The New Horizons shuttle is a NASA space probe launched to study the dwarf planet Pluto, its moons and anything else in the vicinity. Following a 3 billion mile trip, New Horizons has awaken from its hibernation and is now ready to start gathering data about Pluto.

“We’ve completed the longest journey any craft has flown from Earth to reach its primary target, and we are ready to begin exploring!” Alan Stern, New Horizons principal investigator from Southwest Research Institute, said in a NASA statement.

Indeed, the name New Horizons is a very fitting name. The mission will reveal information about a class of planets we have no direct observations of, and of which we know very little.

“New Horizons is on a journey to a new class of planets we’ve never seen, in a place we’ve never been before. For decades we thought Pluto was this odd little body on the planetary outskirts; now we know it’s really a gateway to an entire region of new worlds in the Kuiper Belt, and New Horizons is going to provide the first close-up look at them”, project leader Hal Weaver said.

New Horizons is well equipped for this mission – its scientific instruments include spectrometers (a Multispectral Visible Imaging Camera with a near-infrared imaging spectrometer, an ultraviolet imaging spectrometer and Energetic Particle Spectrometer Science Investigation), direct imagers, a dust analyzer and a radio science experiment. These instruments will gather continuous data on the interplanetary environment where the planetary system orbits,

We’ll keep you posted with developments and information as New Horizons sends it in.

The eight planets of our solar system and one dwarf planet shown approximately to scale. Image: Lunar and Planetary Institute

Eight planets and a dwarf in one

Planetary Suite by Steve Guildea; Oil on Canvas, 9 Panels 6'x13'3" (Collection of Merrimack College)

Planetary Suite by Steve Guildea; Oil on Canvas, 9 Panels 6’x13’3″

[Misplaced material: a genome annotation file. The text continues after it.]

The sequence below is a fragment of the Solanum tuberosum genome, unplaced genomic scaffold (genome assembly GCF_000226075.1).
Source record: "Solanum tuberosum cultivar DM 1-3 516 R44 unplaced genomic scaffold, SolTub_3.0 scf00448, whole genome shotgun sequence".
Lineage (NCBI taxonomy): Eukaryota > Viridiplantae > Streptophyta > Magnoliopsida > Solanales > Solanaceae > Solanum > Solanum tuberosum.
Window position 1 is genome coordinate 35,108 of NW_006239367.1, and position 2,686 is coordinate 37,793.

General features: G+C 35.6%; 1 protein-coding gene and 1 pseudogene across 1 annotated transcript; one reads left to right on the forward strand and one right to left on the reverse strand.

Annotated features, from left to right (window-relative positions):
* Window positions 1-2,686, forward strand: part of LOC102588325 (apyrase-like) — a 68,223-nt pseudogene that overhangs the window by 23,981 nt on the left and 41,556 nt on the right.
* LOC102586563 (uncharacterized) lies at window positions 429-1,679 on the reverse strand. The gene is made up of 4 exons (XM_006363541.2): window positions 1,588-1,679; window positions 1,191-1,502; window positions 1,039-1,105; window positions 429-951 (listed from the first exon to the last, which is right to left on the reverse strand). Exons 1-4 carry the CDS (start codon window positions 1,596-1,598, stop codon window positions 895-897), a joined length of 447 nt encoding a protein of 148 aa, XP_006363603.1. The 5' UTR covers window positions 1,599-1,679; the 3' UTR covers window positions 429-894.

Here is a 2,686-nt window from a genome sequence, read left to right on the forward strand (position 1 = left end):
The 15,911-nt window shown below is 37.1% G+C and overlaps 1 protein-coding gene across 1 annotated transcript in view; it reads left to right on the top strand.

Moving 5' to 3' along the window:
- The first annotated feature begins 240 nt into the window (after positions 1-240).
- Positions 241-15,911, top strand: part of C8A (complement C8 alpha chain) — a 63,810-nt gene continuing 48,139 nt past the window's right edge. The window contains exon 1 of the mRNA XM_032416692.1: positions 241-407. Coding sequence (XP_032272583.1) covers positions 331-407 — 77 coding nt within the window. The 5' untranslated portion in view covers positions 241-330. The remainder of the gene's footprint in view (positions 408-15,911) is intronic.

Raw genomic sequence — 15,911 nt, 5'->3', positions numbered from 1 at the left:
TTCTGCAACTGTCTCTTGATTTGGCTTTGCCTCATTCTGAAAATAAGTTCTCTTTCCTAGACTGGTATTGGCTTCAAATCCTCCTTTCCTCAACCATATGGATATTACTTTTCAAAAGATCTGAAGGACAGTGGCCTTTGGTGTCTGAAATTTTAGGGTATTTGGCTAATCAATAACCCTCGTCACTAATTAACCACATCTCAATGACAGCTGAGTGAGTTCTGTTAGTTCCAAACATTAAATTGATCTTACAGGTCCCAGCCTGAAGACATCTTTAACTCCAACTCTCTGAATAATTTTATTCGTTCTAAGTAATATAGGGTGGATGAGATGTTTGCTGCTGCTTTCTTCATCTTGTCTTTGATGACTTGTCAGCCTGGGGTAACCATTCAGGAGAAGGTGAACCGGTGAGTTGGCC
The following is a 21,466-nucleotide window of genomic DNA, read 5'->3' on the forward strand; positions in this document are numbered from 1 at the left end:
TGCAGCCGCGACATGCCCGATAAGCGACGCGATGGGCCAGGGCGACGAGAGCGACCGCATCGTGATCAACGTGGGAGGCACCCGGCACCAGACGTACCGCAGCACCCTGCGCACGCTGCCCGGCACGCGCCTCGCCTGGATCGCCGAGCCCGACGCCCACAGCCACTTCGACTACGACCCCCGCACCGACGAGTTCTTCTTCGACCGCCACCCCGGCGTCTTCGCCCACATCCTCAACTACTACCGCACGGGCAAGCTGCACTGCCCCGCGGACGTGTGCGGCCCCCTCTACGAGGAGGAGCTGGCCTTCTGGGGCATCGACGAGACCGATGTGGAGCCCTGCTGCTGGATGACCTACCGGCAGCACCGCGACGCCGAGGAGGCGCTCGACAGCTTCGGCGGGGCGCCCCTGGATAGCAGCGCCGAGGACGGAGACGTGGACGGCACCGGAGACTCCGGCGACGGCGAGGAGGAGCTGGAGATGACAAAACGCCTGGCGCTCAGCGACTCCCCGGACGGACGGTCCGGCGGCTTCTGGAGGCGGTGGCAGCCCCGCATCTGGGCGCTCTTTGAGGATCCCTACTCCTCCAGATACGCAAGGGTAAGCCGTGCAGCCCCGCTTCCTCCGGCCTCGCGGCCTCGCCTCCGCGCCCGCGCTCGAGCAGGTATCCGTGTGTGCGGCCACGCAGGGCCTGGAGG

(Collection of Merrimack College)

This magnificent painting by Steve Gildea combines the planets of our solar system in one beautiful planetary mosaic. It’s a celebration of the geological diversity our solar system possess, illustrating each planet’s surface in the order they orbit the sun, starting from the battered Mercury to lonely Pluto. Speaking of which, Pluto is of course no longer classed as a planet – it’s technically a dwarf planet, but Gildea couldn’t have known this in 1990 when he first revealed the piece.

Of course, the painting was made to hold each planet in proportion. The image below shows how each planet differs in size from one another.

The eight planets of our solar system and one dwarf planet shown approximately to scale. Image:  Lunar and Planetary Institute

The eight planets of our solar system and one dwarf planet shown approximately to scale. Image: Lunar and Planetary Institute

  • Jupiter (69,911 km / 43,441 miles) – 1,120% the size of Earth
  • Saturn (58,232 km / 36,184 miles) – 945% the size of Earth
  • Uranus (25,362 km / 15,759 miles) – 400% the size of Earth
  • Neptune (24,622 km / 15,299 miles) – 388% the size of Earth
  • Earth (6,371 km / 3,959 miles)
  • Venus (6,052 km / 3,761 miles) – 95% the size of Earth
  • Mars (3,390 km / 2,460 miles) – 53% the size of Earth
  • Mercury (2,440 km / 1,516 miles) – 38% the size of Earth

Pluto’s Moon may have harbored underground ocean

The new NASA-funded study showed that if the icy surface of Pluto’s giant moon Charon is cracked, analyzing the fractures could show if the interior was warm and perhaps warm enough to have maintained a subterranean ocean of liquid water.

Pluto is the most distant planetoid (no longer a planet, sorry) in the solar system. It’s extremely far from us, as it orbits the sun over 29 times faster than the Earth. The surface temperature estimated is approximately 380 degrees below zero Fahrenheit (around minus 229 degrees Celsius), which means it is way too cold to allow liquid water on its surface. Pluto’s moons are no less frigid than the planet they orbit around. Since until further investigation it is highly difficult to draw any conclusions, in July 2015 NASA’s New Horizons spacecraft will be the first to visit Pluto and Charon, and a much more detailed observation will be provided to the scientists.